July 20 (Bloomberg) -- Senator Joe Lieberman offered a revamped version of his U.S. cyber defense bill, altering elements opposed by some Republicans as he seeks to build support for the stalled measure.
The revised proposal introduced yesterday would set up voluntary incentives for operators of critical infrastructure such as power grids and chemical plants to improve security against computer attacks. Lieberman’s original bill would have allowed the Department of Homeland Security to create mandatory security standards for infrastructure.
“We are going to try carrots instead of sticks as we begin to improve our cyber defenses,” Lieberman, a Connecticut independent, said in an e-mailed statement. “If that doesn’t work, a future Congress will undoubtedly come back and adopt a more coercive system.”
Senate Majority Leader Harry Reid, a Nevada Democrat, will probably take the first procedural step toward a vote on Lieberman’s measure after the Senate finishes with a tax bill, which could be as early as the middle of next week, said Adam Jentleson, a spokesman for Reid. The Senate’s summer recess is scheduled to start Aug. 6.
The revised measure would create a National Cybersecurity Council, led by the secretary of Homeland Security, to work with industry groups to develop voluntary standards on the best ways to defend against computer attacks. It would offer benefits, such as liability protection and expedited government security clearances, to owners of critical infrastructure who meet those standards, according to Lieberman’s statement.
“This is exactly the kind of responsible, collaborative approach to an urgent national-security challenge that Americans expect but that Washington too rarely provides,” President Barack Obama wrote in a commentary for the Wall Street Journal, released by the White House. He urged the Senate to pass Lieberman’s compromise measure.
Lieberman’s original bill drew opposition from some Republicans for setting mandatory requirements for infrastructure. They said it would saddle companies with bureaucracy and fail to keep pace with evolving hacker threats.
The proposed compromise “represents the Senate’s best chance to pass cyber legislation this year,” said Republican Susan Collins of Maine, a co-sponsor of the measure. “Our bill is a good-faith effort to address the concerns of members of both sides of the aisle by establishing a framework that relies upon the expertise of government and the innovation of the private sector.”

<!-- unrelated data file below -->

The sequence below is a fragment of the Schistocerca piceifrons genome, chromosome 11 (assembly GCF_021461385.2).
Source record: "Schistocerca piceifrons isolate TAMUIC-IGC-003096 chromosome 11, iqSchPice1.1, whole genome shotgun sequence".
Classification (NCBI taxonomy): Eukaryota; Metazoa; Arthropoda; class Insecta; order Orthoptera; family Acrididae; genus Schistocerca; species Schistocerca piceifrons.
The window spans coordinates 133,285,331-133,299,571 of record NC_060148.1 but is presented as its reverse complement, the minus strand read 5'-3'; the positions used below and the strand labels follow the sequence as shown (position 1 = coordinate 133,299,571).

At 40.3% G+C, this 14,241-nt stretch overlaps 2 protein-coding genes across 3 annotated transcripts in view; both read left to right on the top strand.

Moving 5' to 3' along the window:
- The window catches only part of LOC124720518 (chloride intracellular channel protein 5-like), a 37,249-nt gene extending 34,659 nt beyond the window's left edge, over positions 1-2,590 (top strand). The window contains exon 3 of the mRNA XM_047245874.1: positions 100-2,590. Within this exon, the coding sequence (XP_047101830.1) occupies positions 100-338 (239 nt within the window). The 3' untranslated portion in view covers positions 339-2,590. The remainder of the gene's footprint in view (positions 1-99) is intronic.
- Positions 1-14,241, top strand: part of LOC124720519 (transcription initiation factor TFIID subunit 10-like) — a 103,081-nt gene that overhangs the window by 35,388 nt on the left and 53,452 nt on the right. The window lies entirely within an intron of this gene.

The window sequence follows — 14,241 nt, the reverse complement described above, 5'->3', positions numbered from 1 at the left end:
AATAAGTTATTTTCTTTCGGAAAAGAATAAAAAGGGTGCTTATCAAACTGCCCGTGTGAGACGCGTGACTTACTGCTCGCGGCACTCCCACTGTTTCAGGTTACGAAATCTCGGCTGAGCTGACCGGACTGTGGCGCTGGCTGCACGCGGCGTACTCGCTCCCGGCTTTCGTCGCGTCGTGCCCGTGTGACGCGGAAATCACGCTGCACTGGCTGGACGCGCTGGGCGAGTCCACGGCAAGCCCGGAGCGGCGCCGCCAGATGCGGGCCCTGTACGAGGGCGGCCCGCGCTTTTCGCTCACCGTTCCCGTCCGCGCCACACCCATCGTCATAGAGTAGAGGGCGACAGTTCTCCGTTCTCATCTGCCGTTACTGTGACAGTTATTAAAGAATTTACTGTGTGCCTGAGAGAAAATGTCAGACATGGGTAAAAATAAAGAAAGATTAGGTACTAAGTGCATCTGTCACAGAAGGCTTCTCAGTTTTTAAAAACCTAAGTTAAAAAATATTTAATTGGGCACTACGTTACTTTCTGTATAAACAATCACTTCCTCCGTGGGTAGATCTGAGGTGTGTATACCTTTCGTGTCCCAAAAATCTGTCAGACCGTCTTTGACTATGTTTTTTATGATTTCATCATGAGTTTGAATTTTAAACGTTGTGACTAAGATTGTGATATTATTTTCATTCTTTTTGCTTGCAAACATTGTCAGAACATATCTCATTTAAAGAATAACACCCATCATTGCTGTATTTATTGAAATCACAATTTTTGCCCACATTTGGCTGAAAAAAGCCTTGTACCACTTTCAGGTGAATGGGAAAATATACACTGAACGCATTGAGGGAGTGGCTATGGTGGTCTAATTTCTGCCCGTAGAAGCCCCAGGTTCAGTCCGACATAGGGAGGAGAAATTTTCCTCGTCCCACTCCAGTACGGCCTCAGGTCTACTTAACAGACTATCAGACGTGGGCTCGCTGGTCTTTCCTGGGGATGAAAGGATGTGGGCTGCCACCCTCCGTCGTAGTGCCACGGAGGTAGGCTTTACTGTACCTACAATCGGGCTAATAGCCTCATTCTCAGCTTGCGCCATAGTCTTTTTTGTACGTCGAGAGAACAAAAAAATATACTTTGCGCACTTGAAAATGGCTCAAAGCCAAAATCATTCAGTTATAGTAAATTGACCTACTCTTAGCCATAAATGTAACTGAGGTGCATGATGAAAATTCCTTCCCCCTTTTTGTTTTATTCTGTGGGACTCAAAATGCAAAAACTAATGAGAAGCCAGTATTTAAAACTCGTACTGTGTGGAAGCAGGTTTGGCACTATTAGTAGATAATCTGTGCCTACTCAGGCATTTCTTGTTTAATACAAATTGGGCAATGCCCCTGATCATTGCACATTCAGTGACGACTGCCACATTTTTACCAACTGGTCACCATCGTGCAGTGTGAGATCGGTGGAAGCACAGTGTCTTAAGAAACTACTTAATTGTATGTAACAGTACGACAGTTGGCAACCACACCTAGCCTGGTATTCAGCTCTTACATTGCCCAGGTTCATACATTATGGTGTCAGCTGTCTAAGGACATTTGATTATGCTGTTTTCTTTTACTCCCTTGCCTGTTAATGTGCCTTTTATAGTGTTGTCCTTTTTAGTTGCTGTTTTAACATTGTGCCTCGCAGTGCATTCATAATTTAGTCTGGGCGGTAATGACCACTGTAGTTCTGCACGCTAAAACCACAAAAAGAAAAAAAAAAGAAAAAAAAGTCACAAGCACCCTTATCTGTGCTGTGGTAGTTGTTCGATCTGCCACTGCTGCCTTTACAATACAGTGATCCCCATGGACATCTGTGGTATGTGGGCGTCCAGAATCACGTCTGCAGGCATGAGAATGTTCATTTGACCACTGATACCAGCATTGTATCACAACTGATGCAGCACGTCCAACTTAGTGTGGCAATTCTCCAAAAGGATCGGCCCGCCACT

Democrats Jay Rockefeller of West Virginia, Dianne Feinstein of California and Tom Carper of Delaware also co-sponsored the measure.
Lawmakers have so far failed to reach consensus on an approach for protecting U.S. networks from cyber espionage and potential disruption of vital assets such as utilities and transportation networks that are connected to the Internet.
The Republican-controlled House passed legislation in April that would encourage voluntary sharing of cyber threat information between businesses and government without setting security requirements. Eight Senate Republicans, including John McCain of Arizona, introduced a similar measure.
Brian Rogers, a spokesman for McCain, declined to comment on the revised bill proposed by Lieberman, who is chairman of the Senate Homeland Security and Government Affairs Committee.
A group of senators took to the Senate floor yesterday to argue for the need to strengthen protections for privately owned infrastructure. The group included Democrats Sheldon Whitehouse of Rhode Island, Barbara Mikulski of Maryland, Richard Blumenthal of Connecticut, Christopher Coons of Delaware and Republican Roy Blunt of Missouri.
“I don’t want to wake up one day and find out America’s been hit because of gridlock here,” Mikulski said.
Whitehouse and Senator Jon Kyl, an Arizona Republican, had been working on a compromise proposal that would use voluntary incentives rather than requirements to spur infrastructure companies to boost their digital defenses.
The revised Lieberman bill made significant privacy improvements in its information-sharing provisions, such as having companies share data with civilian rather than military agencies, Michelle Richardson, legislative counsel for the American Civil Liberties Union, said in an interview.
The ACLU and other civil-liberties groups had criticized the original Lieberman measure as well as the McCain and House bills, saying they didn’t provide adequate privacy safeguards for sensitive consumer data that might be exchanged.
Lieberman’s revised bill is S. 3414. The McCain bill is S. 3342. The House bill is H.R. 3523.
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